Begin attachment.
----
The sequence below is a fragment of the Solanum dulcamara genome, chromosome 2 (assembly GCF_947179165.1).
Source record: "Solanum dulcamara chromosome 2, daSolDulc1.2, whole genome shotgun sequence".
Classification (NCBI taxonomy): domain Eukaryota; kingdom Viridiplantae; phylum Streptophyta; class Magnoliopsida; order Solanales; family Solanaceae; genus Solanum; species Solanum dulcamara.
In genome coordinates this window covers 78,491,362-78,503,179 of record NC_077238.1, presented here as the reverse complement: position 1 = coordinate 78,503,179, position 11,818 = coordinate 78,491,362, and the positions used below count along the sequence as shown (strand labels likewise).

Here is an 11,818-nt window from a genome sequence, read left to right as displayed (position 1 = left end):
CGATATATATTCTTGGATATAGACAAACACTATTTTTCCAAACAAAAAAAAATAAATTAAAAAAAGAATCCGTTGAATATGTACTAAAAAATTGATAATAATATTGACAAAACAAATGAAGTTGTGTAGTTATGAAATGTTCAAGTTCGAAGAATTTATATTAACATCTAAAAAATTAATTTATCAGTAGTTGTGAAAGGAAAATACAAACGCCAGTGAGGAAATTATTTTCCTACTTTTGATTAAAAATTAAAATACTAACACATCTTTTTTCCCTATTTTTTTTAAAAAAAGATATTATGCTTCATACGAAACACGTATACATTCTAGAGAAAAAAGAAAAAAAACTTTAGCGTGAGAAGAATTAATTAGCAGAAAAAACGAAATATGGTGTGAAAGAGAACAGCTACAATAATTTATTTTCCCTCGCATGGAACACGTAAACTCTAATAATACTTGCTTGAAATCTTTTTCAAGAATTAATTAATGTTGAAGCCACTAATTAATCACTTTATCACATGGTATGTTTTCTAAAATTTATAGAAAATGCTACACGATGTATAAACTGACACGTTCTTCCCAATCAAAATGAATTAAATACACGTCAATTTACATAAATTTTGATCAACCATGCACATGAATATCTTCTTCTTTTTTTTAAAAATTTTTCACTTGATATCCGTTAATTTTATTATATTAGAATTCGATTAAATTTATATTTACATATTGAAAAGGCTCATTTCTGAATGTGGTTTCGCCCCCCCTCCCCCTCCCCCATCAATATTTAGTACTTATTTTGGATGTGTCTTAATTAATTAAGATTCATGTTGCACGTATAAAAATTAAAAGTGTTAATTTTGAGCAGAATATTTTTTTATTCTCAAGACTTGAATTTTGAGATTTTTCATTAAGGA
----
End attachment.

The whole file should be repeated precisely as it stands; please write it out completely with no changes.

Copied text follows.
The sequence below is a fragment of the Solanum dulcamara genome, chromosome 2 (assembly GCF_947179165.1).
Source record: "Solanum dulcamara chromosome 2, daSolDulc1.2, whole genome shotgun sequence".
Classification (NCBI taxonomy): domain Eukaryota; kingdom Viridiplantae; phylum Streptophyta; class Magnoliopsida; order Solanales; family Solanaceae; genus Solanum; species Solanum dulcamara.
In genome coordinates this window covers 78,491,362-78,503,179 of record NC_077238.1, presented here as the reverse complement: position 1 = coordinate 78,503,179, position 11,818 = coordinate 78,491,362, and the positions used below count along the sequence as shown (strand labels likewise).

Here is an 11,818-nt window from a genome sequence, read left to right as displayed (position 1 = left end):
CGATATATATTCTTGGATATAGACAAACACTATTTTTCCAAACAAAAAAAAATAAATTAAAAAAAGAATCCGTTGAATATGTACTAAAAAATTGATAATAATATTGACAAAACAAATGAAGTTGTGTAGTTATGAAATGTTCAAGTTCGAAGAATTTATATTAACATCTAAAAAATTAATTTATCAGTAGTTGTGAAAGGAAAATACAAACGCCAGTGAGGAAATTATTTTCCTACTTTTGATTAAAAATTAAAATACTAACACATCTTTTTTCCCTATTTTTTTTAAAAAAAGATATTATGCTTCATACGAAACACGTATACATTCTAGAGAAAAAAGAAAAAAAACTTTAGCGTGAGAAGAATTAATTAGCAGAAAAAACGAAATATGGTGTGAAAGAGAACAGCTACAATAATTTATTTTCCCTCGCATGGAACACGTAAACTCTAATAATACTTGCTTGAAATCTTTTTCAAGAATTAATTAATGTTGAAGCCACTAATTAATCACTTTATCACATGGTATGTTTTCTAAAATTTATAGAAAATGCTACACGATGTATAAACTGACACGTTCTTCCCAATCAAAATGAATTAAATACACGTCAATTTACATAAATTTTGATCAACCATGCACATGAATATCTTCTTCTTTTTTTTAAAAATTTTTCACTTGATATCCGTTAATTTTATTATATTAGAATTCGATTAAATTTATATTTACATATTGAAAAGGCTCATTTCTGAATGTGGTTTCGCCCCCCCTCCCCCTCCCCCATCAATATTTAGTACTTATTTTGGATGTGTCTTAATTAATTAAGATTCATGTTGCACGTATAAAAATTAAAAGTGTTAATTTTGAGCAGAATATTTTTTTATTCTCAAGACTTGAATTTTGAGATTTTTCATTAAGGA